In New Brunswick, RU Med Students Refine Skills, Treat the Poor

Stephanie Oh, a Rutgers medical student, provides care to New Brunswick's poor and homeless in her role as student director of the Promise Clinic. Credits: Jacqueline Gonzalez/Rutgers

NEW BRUNSWICK, NJ – What goes on in the classroom is just one piece of the education received by Rutgers Robert Wood Johnson Medical Students.

In fact, New Brunswick itself serves as a larger clinic for the school’s budding doctors and medical professionals. Through several school-led programs, med students provide free care and outreach to residents of a city in which 34 percent of people live in poverty, according to Rutgers.

“When healthcare students become knowledgeable about the people they serve, they are better able to practice patient-centered medicine,” Susan Giordano, the coordinator of one community-based program, told Rutgers. “Our goal is for student leaders to promote and advocate for the community by instilling humanism in medicine.

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Giordano runs the medical school’s Homeless and Indigent Population Health Outreach Project, an initiative that sends students into the community to provide care. Another push, the Community Health Initiative, enables students to shadow physicians providing care for disenfranchised groups in New Brunswick.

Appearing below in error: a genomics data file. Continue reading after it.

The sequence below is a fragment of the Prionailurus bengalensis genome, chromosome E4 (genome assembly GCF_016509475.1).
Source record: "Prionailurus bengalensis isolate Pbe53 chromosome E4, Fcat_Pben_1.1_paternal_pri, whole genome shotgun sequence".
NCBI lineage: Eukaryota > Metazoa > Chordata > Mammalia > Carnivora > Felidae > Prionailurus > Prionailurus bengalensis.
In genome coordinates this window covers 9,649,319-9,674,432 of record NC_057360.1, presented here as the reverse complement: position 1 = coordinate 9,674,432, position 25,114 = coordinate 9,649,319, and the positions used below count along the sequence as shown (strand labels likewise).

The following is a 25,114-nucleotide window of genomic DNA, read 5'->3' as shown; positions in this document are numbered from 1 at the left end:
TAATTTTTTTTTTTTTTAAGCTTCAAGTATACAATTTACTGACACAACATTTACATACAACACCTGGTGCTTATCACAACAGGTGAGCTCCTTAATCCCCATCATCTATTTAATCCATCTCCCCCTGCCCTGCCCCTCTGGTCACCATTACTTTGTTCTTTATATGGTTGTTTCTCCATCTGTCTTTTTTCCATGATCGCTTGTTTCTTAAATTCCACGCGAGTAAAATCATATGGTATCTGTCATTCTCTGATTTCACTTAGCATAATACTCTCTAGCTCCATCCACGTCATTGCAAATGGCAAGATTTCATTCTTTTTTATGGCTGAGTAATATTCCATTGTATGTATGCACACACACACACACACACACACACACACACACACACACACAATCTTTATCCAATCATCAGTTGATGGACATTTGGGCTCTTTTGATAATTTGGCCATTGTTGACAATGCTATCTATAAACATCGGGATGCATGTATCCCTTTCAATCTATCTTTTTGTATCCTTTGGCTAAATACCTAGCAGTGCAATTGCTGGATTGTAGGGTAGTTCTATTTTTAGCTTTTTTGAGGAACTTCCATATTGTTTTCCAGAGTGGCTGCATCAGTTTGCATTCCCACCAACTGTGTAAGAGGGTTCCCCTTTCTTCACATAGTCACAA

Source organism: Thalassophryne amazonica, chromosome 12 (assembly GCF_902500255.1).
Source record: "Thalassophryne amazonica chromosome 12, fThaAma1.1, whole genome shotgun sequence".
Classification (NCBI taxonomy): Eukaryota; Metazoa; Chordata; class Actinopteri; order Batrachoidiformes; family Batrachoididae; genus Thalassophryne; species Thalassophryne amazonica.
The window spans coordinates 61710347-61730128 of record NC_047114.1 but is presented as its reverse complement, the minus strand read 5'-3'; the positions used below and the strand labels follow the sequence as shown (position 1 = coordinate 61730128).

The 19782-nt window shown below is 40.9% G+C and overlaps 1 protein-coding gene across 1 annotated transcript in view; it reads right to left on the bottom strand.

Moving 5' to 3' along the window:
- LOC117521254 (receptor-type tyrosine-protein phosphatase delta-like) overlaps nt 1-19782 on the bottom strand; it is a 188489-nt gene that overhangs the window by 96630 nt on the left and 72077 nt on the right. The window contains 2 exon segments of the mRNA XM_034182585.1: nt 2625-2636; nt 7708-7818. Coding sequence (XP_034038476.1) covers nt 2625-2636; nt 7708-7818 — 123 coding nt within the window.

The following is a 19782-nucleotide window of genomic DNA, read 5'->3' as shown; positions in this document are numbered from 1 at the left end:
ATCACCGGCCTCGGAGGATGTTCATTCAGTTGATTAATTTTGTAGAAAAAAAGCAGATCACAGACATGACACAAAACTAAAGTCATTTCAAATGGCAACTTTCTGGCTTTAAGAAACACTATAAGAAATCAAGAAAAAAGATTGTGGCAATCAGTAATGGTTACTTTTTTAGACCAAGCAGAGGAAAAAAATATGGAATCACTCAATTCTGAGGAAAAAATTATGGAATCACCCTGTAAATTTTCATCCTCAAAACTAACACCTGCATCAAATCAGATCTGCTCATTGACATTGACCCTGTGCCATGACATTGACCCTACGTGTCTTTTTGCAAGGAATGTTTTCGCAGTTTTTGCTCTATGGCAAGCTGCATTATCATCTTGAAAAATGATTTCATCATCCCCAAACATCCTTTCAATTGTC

Together, the programs recruit 600 student volunteers each year, according to Rutgers.

Giordano’s project, for example, sends interns on a community tour to learn about residents’ challenges in eating healthy and obtaining care and support. Many of these people lack cars and live on small budgets, according to Rutgers.

The Promise Clinic is the “clinical arm” of the project, according to Rutgers. Through that, medical students have since 2005 delivered primary-care services to people without health insurance at Eljiah’s Promise soup kitchen. Students from Rutgers’ schools of public health, social work and pharmacy, along with future physicians’ assistants and psychiatrists, work with med students to accomplish that goal.

“The partnerships allow us to learn how to work as an interdisciplinary team,” Stephanie Oh, a med student and the student director of the Promise Clinic, told Rutgers. “Health is not just a state of physical wellness; it’s also mental and social wellness. Our student-doctors are learning that in order to ensure a patient’s wellbeing you have to be able to take care of all these facets together.”

What’s more, students have raised more than $30,000 to pay for medical expenses in the past two years.

Roughly 45 teams of four to five med students work for the Promise Clinic each year, according to Rutgers. In 12 years of operation, the program has treated about 600 patients.

The opinions expressed herein are the writer's alone, and do not reflect the opinions of or anyone who works for is not responsible for the accuracy of any of the information supplied by the writer.

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